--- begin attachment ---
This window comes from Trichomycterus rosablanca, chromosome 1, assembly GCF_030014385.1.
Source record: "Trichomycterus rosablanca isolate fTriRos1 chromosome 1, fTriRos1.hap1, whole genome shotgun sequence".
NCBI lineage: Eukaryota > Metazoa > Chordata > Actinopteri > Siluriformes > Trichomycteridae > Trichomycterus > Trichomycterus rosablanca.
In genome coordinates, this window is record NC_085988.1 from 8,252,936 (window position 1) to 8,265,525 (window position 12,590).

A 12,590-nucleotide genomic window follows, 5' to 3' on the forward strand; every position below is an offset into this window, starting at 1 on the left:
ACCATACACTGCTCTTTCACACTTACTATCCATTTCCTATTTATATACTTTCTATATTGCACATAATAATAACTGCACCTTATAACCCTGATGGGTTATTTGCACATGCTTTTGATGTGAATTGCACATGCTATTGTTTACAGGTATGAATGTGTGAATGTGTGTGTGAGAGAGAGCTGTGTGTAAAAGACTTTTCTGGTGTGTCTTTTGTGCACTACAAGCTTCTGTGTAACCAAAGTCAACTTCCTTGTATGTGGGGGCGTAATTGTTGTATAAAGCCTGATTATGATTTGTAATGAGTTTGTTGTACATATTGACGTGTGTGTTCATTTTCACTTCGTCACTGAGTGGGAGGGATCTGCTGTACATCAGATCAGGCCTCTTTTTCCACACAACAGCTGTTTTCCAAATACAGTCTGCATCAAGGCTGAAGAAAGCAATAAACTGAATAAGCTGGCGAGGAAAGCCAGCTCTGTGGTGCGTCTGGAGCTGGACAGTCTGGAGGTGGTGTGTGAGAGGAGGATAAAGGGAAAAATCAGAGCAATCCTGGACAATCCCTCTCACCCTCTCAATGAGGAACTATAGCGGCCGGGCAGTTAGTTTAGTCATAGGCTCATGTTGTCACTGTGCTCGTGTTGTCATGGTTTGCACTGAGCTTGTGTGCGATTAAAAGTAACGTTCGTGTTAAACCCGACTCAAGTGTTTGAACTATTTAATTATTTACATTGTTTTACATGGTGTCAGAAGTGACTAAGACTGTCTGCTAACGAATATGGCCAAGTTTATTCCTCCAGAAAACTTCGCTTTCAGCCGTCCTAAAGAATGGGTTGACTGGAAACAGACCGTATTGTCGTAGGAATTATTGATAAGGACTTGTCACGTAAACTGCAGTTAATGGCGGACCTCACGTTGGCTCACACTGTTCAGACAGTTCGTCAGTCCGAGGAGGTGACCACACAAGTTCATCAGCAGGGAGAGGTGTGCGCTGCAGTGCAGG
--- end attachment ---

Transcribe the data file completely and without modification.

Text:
This window comes from Trichomycterus rosablanca, chromosome 1, assembly GCF_030014385.1.
Source record: "Trichomycterus rosablanca isolate fTriRos1 chromosome 1, fTriRos1.hap1, whole genome shotgun sequence".
NCBI lineage: Eukaryota > Metazoa > Chordata > Actinopteri > Siluriformes > Trichomycteridae > Trichomycterus > Trichomycterus rosablanca.
In genome coordinates, this window is record NC_085988.1 from 8,252,936 (window position 1) to 8,265,525 (window position 12,590).

A 12,590-nucleotide genomic window follows, 5' to 3' on the forward strand; every position below is an offset into this window, starting at 1 on the left:
ACCATACACTGCTCTTTCACACTTACTATCCATTTCCTATTTATATACTTTCTATATTGCACATAATAATAACTGCACCTTATAACCCTGATGGGTTATTTGCACATGCTTTTGATGTGAATTGCACATGCTATTGTTTACAGGTATGAATGTGTGAATGTGTGTGTGAGAGAGAGCTGTGTGTAAAAGACTTTTCTGGTGTGTCTTTTGTGCACTACAAGCTTCTGTGTAACCAAAGTCAACTTCCTTGTATGTGGGGGCGTAATTGTTGTATAAAGCCTGATTATGATTTGTAATGAGTTTGTTGTACATATTGACGTGTGTGTTCATTTTCACTTCGTCACTGAGTGGGAGGGATCTGCTGTACATCAGATCAGGCCTCTTTTTCCACACAACAGCTGTTTTCCAAATACAGTCTGCATCAAGGCTGAAGAAAGCAATAAACTGAATAAGCTGGCGAGGAAAGCCAGCTCTGTGGTGCGTCTGGAGCTGGACAGTCTGGAGGTGGTGTGTGAGAGGAGGATAAAGGGAAAAATCAGAGCAATCCTGGACAATCCCTCTCACCCTCTCAATGAGGAACTATAGCGGCCGGGCAGTTAGTTTAGTCATAGGCTCATGTTGTCACTGTGCTCGTGTTGTCATGGTTTGCACTGAGCTTGTGTGCGATTAAAAGTAACGTTCGTGTTAAACCCGACTCAAGTGTTTGAACTATTTAATTATTTACATTGTTTTACATGGTGTCAGAAGTGACTAAGACTGTCTGCTAACGAATATGGCCAAGTTTATTCCTCCAGAAAACTTCGCTTTCAGCCGTCCTAAAGAATGGGTTGACTGGAAACAGACCGTATTGTCGTAGGAATTATTGATAAGGACTTGTCACGTAAACTGCAGTTAATGGCGGACCTCACGTTGGCTCACACTGTTCAGACAGTTCGTCAGTCCGAGGAGGTGACCACACAAGTTCATCAGCAGGGAGAGGTGTGCGCTGCAGTGCAGG